On the eve of my 25-year college reunion, something struck me in a recent article in the Washington Post, something that made me take notice:
The first decade of the 21st century produced two recessions and two “jobless recoveries,” and when it was over, the vast majority of Americans found themselves no better off than they were a quarter-century ago.
This is the career landscape into which I and my classmates graduated. Hopes of finding meaningful work have all but evaporated over time. We are now just trying to get by.
I’m not struggling, by any means. I and my wife have healthy incomes. But we have two children nearing college age. We live in a modest house with a modest mortgage. We have two modest cars. We go into debt to take a modest vacation once in a while. I’ve been laid off once, so far.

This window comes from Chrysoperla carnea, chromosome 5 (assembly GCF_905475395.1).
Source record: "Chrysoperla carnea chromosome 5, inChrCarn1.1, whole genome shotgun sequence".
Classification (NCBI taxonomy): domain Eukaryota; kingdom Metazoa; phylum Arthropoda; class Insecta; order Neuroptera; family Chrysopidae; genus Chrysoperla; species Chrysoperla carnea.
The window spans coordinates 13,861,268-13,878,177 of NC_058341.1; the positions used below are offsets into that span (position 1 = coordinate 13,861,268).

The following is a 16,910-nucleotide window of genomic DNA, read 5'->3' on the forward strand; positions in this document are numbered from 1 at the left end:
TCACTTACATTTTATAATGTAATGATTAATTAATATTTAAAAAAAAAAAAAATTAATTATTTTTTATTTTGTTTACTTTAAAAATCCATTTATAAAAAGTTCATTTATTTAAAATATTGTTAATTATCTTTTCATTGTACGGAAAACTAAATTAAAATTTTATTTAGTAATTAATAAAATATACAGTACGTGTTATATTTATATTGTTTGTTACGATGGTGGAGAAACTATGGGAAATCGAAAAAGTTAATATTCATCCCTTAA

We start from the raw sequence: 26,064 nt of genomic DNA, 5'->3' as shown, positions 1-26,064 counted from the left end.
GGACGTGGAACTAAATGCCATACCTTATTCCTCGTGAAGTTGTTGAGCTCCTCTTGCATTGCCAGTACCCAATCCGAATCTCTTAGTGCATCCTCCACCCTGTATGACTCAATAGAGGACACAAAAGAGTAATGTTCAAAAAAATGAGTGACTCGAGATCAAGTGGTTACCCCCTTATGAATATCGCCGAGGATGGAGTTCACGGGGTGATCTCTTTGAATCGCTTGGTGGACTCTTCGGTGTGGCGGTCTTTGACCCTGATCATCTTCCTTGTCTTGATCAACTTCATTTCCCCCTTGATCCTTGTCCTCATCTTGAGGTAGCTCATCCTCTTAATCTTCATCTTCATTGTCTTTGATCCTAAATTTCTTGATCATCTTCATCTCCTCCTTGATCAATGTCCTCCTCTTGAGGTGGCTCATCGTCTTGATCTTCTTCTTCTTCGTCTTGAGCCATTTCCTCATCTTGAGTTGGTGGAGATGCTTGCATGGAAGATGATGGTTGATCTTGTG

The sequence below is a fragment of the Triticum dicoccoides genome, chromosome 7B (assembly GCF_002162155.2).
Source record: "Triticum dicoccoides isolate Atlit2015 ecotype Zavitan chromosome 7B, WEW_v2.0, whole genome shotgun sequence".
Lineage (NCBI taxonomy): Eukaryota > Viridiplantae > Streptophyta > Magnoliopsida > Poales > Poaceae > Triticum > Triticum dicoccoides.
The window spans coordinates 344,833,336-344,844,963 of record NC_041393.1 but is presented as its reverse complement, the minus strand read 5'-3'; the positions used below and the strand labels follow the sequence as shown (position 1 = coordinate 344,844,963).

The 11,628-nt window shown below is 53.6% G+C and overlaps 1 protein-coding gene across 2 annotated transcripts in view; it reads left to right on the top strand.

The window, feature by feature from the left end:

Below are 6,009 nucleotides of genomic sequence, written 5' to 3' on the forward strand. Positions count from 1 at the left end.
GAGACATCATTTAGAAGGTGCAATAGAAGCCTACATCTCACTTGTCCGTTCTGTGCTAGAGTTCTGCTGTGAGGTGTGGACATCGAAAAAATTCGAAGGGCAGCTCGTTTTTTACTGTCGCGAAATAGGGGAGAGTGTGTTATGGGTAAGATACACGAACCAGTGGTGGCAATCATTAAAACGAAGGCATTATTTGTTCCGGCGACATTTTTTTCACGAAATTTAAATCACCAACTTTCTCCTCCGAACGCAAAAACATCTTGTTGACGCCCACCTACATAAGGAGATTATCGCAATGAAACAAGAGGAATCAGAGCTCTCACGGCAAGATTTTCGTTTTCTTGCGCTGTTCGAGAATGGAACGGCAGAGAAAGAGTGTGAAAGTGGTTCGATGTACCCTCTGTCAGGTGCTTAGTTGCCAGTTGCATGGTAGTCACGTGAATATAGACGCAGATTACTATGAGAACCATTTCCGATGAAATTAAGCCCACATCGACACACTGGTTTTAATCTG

In contrast, by the time he was my age, my father was the president and part owner of a company in San Francisco that employed hundreds of workers. There is no way I will ever reach that mark now.
Nor will anyone of my generation. As I have said elsewhere, people who graduated from college between 1989 and 1992 have, for the most part, vanished from the public sphere. It does not mean that we are not smart enough, or talented enough, or ambitious enough. Rather, it has everything to do with the economy.
And, for those of us who are doing reasonably well monetarily, we are paying in other ways: lack of career advancement. We will shuffle through our mid-level jobs, never rising to our potential. There are consequences to that.
We are part of America too, so our story is America’s story. The Post article wraps up with this:
[America] has waited decades for middle-class jobs to come back, through a loop cycle of political bickering, to no avail.
I can vouch for that.